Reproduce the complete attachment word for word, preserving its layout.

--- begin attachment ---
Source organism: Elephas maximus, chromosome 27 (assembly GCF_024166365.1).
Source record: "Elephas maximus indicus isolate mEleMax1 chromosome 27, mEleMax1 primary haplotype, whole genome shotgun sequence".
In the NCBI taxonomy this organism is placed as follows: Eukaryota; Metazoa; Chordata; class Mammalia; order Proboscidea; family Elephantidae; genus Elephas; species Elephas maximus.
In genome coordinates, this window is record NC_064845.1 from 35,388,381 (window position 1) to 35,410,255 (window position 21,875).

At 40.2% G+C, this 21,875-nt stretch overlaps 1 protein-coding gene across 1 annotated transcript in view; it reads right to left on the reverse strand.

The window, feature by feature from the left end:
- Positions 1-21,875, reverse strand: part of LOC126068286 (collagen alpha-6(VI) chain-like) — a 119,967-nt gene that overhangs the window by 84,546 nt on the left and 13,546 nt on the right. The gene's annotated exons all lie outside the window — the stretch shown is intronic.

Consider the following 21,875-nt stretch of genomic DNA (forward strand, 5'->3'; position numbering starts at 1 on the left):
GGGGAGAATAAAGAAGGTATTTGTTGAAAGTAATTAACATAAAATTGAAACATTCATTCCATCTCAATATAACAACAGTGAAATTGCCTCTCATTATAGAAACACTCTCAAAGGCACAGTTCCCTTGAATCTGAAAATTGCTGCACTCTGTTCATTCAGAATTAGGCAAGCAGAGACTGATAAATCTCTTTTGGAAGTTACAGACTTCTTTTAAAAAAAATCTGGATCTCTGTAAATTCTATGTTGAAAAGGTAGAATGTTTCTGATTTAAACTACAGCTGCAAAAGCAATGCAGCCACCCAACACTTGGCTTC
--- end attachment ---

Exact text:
Source organism: Elephas maximus, chromosome 27 (assembly GCF_024166365.1).
Source record: "Elephas maximus indicus isolate mEleMax1 chromosome 27, mEleMax1 primary haplotype, whole genome shotgun sequence".
In the NCBI taxonomy this organism is placed as follows: Eukaryota; Metazoa; Chordata; class Mammalia; order Proboscidea; family Elephantidae; genus Elephas; species Elephas maximus.
In genome coordinates, this window is record NC_064845.1 from 35,388,381 (window position 1) to 35,410,255 (window position 21,875).

At 40.2% G+C, this 21,875-nt stretch overlaps 1 protein-coding gene across 1 annotated transcript in view; it reads right to left on the reverse strand.

The window, feature by feature from the left end:
- Positions 1-21,875, reverse strand: part of LOC126068286 (collagen alpha-6(VI) chain-like) — a 119,967-nt gene that overhangs the window by 84,546 nt on the left and 13,546 nt on the right. The gene's annotated exons all lie outside the window — the stretch shown is intronic.

Consider the following 21,875-nt stretch of genomic DNA (forward strand, 5'->3'; position numbering starts at 1 on the left):
GGGGAGAATAAAGAAGGTATTTGTTGAAAGTAATTAACATAAAATTGAAACATTCATTCCATCTCAATATAACAACAGTGAAATTGCCTCTCATTATAGAAACACTCTCAAAGGCACAGTTCCCTTGAATCTGAAAATTGCTGCACTCTGTTCATTCAGAATTAGGCAAGCAGAGACTGATAAATCTCTTTTGGAAGTTACAGACTTCTTTTAAAAAAAATCTGGATCTCTGTAAATTCTATGTTGAAAAGGTAGAATGTTTCTGATTTAAACTACAGCTGCAAAAGCAATGCAGCCACCCAACACTTGGCTTC